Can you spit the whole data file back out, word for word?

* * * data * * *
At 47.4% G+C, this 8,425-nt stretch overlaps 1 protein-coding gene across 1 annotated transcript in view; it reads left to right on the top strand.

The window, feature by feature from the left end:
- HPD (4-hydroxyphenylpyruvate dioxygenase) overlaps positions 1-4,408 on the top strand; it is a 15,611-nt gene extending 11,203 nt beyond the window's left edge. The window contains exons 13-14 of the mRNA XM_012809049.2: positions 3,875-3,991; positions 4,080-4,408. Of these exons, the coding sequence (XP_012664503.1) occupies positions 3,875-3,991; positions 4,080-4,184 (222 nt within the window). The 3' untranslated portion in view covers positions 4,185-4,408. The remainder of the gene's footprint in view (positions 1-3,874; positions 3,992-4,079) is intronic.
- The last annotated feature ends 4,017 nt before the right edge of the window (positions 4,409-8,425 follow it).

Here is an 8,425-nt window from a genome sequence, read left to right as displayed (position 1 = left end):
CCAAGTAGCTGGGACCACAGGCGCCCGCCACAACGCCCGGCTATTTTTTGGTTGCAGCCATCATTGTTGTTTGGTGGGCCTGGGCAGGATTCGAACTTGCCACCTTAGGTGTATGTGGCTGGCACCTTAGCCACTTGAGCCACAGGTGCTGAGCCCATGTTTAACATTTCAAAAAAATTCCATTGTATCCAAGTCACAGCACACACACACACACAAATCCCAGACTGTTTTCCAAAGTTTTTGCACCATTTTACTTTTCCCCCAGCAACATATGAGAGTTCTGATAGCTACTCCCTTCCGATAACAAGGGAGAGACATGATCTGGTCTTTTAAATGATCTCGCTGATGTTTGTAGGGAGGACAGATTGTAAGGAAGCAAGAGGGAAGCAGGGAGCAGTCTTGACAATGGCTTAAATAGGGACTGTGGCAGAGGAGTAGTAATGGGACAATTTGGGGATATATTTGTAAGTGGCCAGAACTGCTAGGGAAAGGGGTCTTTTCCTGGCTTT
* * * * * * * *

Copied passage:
At 47.4% G+C, this 8,425-nt stretch overlaps 1 protein-coding gene across 1 annotated transcript in view; it reads left to right on the top strand.

The window, feature by feature from the left end:
- HPD (4-hydroxyphenylpyruvate dioxygenase) overlaps positions 1-4,408 on the top strand; it is a 15,611-nt gene extending 11,203 nt beyond the window's left edge. The window contains exons 13-14 of the mRNA XM_012809049.2: positions 3,875-3,991; positions 4,080-4,408. Of these exons, the coding sequence (XP_012664503.1) occupies positions 3,875-3,991; positions 4,080-4,184 (222 nt within the window). The 3' untranslated portion in view covers positions 4,185-4,408. The remainder of the gene's footprint in view (positions 1-3,874; positions 3,992-4,079) is intronic.
- The last annotated feature ends 4,017 nt before the right edge of the window (positions 4,409-8,425 follow it).

Here is an 8,425-nt window from a genome sequence, read left to right as displayed (position 1 = left end):
CCAAGTAGCTGGGACCACAGGCGCCCGCCACAACGCCCGGCTATTTTTTGGTTGCAGCCATCATTGTTGTTTGGTGGGCCTGGGCAGGATTCGAACTTGCCACCTTAGGTGTATGTGGCTGGCACCTTAGCCACTTGAGCCACAGGTGCTGAGCCCATGTTTAACATTTCAAAAAAATTCCATTGTATCCAAGTCACAGCACACACACACACACAAATCCCAGACTGTTTTCCAAAGTTTTTGCACCATTTTACTTTTCCCCCAGCAACATATGAGAGTTCTGATAGCTACTCCCTTCCGATAACAAGGGAGAGACATGATCTGGTCTTTTAAATGATCTCGCTGATGTTTGTAGGGAGGACAGATTGTAAGGAAGCAAGAGGGAAGCAGGGAGCAGTCTTGACAATGGCTTAAATAGGGACTGTGGCAGAGGAGTAGTAATGGGACAATTTGGGGATATATTTGTAAGTGGCCAGAACTGCTAGGGAAAGGGGTCTTTTCCTGGCTTT